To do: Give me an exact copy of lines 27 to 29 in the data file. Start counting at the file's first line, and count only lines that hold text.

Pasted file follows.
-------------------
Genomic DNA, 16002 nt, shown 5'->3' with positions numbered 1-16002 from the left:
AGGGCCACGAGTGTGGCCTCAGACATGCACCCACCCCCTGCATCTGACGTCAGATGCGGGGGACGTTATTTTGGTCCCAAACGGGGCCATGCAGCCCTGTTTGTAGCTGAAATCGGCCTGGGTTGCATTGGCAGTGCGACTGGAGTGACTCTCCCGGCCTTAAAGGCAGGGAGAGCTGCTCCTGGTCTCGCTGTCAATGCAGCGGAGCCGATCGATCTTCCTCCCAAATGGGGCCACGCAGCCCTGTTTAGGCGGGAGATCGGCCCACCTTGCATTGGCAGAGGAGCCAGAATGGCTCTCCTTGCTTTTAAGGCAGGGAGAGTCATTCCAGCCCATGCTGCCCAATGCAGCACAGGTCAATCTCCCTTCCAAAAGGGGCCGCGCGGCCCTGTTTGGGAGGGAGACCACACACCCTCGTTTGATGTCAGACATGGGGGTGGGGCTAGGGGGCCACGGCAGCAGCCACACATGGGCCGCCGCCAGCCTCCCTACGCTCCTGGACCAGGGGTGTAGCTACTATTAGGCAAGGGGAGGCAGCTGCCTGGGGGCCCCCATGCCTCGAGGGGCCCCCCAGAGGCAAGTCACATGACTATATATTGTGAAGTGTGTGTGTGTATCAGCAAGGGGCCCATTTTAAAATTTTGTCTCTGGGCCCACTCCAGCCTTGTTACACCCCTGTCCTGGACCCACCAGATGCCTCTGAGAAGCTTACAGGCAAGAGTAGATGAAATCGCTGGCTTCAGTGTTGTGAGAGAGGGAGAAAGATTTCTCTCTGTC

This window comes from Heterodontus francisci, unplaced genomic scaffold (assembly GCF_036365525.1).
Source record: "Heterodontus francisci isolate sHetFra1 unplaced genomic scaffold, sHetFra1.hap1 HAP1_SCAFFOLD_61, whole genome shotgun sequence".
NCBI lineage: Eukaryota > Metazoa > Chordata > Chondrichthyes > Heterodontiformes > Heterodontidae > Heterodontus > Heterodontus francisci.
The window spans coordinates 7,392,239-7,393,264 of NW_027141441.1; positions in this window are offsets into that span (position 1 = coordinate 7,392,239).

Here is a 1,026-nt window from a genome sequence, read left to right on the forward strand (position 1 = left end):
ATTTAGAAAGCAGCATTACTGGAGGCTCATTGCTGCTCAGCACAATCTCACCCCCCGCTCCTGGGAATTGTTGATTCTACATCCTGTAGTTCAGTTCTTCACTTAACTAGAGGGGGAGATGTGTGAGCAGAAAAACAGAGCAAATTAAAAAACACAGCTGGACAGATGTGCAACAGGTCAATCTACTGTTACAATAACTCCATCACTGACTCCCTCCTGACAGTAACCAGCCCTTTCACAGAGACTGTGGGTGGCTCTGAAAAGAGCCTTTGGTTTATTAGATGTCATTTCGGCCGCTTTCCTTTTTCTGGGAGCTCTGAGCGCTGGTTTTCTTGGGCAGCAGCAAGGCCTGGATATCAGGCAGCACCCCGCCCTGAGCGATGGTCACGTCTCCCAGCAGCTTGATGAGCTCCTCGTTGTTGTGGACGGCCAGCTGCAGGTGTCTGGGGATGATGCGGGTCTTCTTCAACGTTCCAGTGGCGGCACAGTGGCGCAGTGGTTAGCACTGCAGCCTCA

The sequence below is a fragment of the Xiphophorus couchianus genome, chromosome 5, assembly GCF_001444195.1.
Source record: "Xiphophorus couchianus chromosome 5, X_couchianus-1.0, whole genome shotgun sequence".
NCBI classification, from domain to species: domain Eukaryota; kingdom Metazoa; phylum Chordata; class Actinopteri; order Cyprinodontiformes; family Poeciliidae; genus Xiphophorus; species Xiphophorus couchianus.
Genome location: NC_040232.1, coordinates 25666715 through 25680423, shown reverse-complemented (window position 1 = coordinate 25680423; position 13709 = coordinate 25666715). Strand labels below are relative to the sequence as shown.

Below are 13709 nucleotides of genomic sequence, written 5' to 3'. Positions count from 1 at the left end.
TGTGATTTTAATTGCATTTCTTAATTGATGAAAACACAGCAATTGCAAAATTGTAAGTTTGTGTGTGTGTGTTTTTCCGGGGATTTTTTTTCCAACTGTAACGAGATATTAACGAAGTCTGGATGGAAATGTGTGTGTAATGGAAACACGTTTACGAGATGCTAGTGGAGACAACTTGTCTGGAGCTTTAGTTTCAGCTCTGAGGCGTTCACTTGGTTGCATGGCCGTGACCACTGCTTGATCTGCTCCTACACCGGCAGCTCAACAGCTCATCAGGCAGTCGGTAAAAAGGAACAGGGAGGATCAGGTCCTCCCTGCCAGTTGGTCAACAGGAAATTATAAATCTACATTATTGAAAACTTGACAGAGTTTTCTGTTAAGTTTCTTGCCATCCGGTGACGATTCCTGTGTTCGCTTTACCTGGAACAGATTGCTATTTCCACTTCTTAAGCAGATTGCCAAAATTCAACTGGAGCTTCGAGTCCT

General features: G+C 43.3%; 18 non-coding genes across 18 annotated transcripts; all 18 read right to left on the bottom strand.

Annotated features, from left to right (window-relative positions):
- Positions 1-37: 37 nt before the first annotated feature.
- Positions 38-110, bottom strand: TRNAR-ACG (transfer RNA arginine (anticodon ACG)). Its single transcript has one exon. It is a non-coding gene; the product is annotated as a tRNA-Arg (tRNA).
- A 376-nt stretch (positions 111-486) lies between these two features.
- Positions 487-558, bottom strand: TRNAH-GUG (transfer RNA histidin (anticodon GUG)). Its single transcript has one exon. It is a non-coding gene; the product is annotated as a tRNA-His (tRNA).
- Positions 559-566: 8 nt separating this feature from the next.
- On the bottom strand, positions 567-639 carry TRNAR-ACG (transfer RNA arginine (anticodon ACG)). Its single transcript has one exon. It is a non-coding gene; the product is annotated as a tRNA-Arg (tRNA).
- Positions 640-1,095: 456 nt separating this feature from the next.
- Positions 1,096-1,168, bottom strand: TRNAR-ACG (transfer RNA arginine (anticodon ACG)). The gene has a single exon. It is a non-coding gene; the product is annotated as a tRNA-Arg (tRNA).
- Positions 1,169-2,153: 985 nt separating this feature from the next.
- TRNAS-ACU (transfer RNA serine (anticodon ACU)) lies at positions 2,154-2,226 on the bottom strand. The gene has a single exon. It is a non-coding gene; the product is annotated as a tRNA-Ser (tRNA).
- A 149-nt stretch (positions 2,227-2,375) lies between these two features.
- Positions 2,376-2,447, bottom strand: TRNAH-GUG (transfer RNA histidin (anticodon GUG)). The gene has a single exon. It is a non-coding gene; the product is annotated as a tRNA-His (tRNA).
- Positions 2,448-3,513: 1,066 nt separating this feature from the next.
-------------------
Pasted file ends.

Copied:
- A 149-nt stretch (positions 2,227-2,375) lies between these two features.
- Positions 2,376-2,447, bottom strand: TRNAH-GUG (transfer RNA histidin (anticodon GUG)). The gene has a single exon. It is a non-coding gene; the product is annotated as a tRNA-His (tRNA).
- Positions 2,448-3,513: 1,066 nt separating this feature from the next.